-NineZeroFive

7. Originally Posted by NineZeroFive
Thats, what I thought, Thanks, I guess I'll have to ask the teacher tomorrow.

Three more questions: (both referring to parabolas)

If an expression is in the form of $\displaystyle ax^2+bx+c$, and the question asks you to find the y-intercept, how would you do so?
solve for x=0
Also, when using the Quadratic formula, how to you know when there is only 1 x-intercept instead of the usual 2?
there is a thing called the discriminant $\displaystyle b^2-4ac$ (it is the thing under the radical in the quadratic formula) if the discriminant is negative there is no x-intercept, if positive there are 2 x-intercepts, and if it equals 0 than there is 1 x-intercept.

$\displaystyle x=\frac{\neg b\pm\sqrt{\bold{b^2-4ac}}}{2a}$
(the discriminant is bold)
Can someone please use the Quadractic formula to figure out the x-intercept(s) of the equation $\displaystyle y=x^2$, if there are any?

Thanks alot.
-NineZeroFive
write out the equation in full...
$\displaystyle y=ax^2+bx+c\quad\Rightarrow\quad 0=1x^2+0x+0$

than solve...

$\displaystyle x=\frac{\neg b\pm\sqrt{b^2-4ac}}{2a}$

$\displaystyle x=\frac{\neg 0\pm\sqrt{0^2-4(1)(0)}}{2(1)}$

$\displaystyle x=\frac{\pm\sqrt{0}}{2}$ the discriminant is 0, therefore we know there is only 1 solution.

~ $\displaystyle Q\!u\!i\!c\!k$

8. Originally Posted by Quick
solve for x=0
there is a thing called the discriminant $\displaystyle b^2-4ac$ (it is the thing under the radical in the quadratic formula) if the discriminant is negative there is no x-intercept, if positive there are 2 x-intercepts, and if it equals 0 than there is 1 x-intercept.

$\displaystyle x=\frac{\neg b\pm\sqrt{\bold{b^2-4ac}}}{2a}$
(the discriminant is bold)

write out the equation in full...
$\displaystyle y=ax^2+bx+c\quad\Rightarrow\quad 0=1x^2+0x+0$

than solve...

$\displaystyle x=\frac{\neg b\pm\sqrt{b^2-4ac}}{2a}$

$\displaystyle x=\frac{\neg 0\pm\sqrt{0^2-4(1)(0)}}{2(1)}$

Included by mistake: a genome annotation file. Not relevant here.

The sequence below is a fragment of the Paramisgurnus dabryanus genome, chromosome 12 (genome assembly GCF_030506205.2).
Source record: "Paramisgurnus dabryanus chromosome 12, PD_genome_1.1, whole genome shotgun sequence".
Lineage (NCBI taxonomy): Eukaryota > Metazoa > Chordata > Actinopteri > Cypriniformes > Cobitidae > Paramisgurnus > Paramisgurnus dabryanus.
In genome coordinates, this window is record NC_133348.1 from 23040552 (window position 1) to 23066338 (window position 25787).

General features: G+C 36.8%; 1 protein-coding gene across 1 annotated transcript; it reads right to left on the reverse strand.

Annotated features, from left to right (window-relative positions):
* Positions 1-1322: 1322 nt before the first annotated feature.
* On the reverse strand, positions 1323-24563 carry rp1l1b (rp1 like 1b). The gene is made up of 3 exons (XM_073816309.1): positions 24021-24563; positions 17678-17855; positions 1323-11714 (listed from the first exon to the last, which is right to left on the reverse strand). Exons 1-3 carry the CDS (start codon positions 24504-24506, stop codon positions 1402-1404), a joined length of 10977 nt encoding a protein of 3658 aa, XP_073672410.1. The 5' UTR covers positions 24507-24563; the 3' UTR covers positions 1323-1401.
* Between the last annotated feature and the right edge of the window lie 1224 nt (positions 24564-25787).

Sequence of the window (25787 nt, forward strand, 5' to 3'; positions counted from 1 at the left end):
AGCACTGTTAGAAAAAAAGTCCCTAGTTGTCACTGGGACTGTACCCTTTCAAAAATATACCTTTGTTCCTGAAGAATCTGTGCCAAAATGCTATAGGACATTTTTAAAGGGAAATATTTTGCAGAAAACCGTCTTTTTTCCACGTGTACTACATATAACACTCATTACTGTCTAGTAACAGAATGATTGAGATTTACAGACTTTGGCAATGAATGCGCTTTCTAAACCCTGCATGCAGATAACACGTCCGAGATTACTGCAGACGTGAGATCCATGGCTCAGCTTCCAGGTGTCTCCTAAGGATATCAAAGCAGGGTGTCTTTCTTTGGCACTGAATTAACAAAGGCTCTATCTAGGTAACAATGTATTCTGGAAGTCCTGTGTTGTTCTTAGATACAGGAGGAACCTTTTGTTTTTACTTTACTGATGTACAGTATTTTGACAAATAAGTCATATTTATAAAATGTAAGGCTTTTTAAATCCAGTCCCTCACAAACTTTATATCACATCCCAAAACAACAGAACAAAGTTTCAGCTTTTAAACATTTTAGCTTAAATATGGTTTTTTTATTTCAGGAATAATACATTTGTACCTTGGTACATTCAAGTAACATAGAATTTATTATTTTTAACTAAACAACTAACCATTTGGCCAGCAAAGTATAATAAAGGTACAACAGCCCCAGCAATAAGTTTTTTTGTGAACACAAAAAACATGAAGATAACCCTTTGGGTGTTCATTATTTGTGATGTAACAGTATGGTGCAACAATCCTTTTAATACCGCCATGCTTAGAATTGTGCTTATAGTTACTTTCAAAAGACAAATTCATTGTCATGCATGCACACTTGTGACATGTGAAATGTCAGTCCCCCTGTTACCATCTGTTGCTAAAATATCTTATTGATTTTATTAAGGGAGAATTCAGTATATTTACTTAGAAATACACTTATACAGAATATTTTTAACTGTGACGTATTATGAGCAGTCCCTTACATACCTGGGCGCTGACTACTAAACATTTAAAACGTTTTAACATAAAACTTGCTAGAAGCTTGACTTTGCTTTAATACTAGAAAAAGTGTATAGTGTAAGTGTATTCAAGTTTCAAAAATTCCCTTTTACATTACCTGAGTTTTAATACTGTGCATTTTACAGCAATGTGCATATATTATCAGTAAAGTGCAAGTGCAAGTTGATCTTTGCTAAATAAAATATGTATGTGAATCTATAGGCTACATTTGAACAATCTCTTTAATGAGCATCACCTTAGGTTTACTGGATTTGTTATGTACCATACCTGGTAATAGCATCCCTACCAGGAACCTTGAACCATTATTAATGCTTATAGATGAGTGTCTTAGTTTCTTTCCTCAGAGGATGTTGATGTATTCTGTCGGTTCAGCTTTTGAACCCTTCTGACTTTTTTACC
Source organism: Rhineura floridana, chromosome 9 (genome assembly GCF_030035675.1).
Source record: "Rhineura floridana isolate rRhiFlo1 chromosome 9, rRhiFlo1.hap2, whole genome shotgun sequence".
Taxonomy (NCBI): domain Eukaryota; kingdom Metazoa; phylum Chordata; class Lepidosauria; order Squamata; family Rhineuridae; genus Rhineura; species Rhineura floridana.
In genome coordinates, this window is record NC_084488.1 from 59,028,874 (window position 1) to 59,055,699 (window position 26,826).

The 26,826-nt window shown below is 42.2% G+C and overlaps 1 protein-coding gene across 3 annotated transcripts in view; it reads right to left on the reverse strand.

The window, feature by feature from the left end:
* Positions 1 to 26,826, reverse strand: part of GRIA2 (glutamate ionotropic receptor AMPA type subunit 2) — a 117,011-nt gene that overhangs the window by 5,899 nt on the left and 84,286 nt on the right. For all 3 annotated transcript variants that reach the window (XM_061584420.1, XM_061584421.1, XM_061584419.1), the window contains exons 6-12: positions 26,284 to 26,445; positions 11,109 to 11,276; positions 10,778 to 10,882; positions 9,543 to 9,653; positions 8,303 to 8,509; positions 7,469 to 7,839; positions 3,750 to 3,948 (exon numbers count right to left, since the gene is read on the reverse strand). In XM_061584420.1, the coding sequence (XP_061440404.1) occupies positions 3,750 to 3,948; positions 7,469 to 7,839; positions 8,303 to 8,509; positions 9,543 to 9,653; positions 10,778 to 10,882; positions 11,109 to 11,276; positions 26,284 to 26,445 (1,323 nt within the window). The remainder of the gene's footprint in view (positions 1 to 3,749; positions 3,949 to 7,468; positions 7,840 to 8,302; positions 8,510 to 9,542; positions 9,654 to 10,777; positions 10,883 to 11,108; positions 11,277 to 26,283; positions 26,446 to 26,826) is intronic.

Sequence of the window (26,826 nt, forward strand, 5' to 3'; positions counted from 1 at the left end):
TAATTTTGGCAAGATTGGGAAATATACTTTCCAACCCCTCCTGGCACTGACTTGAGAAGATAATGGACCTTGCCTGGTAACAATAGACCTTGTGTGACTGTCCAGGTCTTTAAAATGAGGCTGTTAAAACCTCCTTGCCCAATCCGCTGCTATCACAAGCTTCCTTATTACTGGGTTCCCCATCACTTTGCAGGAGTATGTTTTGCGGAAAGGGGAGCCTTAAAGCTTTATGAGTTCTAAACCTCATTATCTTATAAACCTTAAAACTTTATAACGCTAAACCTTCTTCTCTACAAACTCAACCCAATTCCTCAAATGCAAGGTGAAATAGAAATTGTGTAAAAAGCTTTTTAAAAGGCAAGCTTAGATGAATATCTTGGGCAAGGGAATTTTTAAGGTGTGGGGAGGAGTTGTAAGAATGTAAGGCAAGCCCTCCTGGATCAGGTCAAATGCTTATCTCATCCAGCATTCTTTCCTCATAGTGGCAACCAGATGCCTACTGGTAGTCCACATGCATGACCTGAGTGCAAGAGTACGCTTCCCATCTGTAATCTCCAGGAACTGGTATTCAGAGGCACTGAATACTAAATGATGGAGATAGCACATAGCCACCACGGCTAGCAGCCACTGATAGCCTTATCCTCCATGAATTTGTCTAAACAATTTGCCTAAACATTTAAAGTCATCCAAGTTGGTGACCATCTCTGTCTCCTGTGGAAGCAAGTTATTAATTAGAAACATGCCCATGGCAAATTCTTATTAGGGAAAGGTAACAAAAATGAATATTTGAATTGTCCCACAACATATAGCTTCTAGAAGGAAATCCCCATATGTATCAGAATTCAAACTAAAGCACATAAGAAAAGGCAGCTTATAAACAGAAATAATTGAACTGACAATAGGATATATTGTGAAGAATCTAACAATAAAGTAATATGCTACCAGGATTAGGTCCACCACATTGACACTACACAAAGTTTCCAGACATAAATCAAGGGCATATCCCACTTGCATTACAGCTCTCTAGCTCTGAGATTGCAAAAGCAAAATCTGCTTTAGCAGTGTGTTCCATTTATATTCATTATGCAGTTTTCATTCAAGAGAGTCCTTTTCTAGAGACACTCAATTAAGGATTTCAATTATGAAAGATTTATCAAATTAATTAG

$\displaystyle x=\frac{\pm\sqrt{0}}{2}$ the discriminant is 0, therefore we know there is only 1 solution.

~ $\displaystyle Q\!u\!i\!c\!k$

Thanks ALOT Quick. YOU ARE AMAZING!!

BTW: Your PM inbox is full.

9. Originally Posted by NineZeroFive
Three more questions: (both referring to parabolas)
This is one of the funniest mistakes in grammar I've ever seen.

Also, I wanted to say that when factoring you don't need to make things into perfect squares, it's just a convenient thing to do.

10. Originally Posted by NineZeroFive
Hey,

I have some general questions from "all-around" math:

• Are there any general rules when factoring trinomials?

Thanks everyone.
-NineZeroFive

when given an expression in the form $\displaystyle x^2+bx+c$ the factors will be in the form $\displaystyle (x+d)(x+g)$

when given an expression in the form $\displaystyle x^2-bx+c$ the factors will be in the form $\displaystyle (x-d)(x-g)$

when given an expression in the form $\displaystyle x^2+bx-c$ the factors will be in the form $\displaystyle (x+d)(x-g)$ where $\displaystyle d>g$

when given an expression in the form $\displaystyle x^2-bx-c$ the factors will be in the form $\displaystyle (x+d)(x-g)$ where $\displaystyle d<g$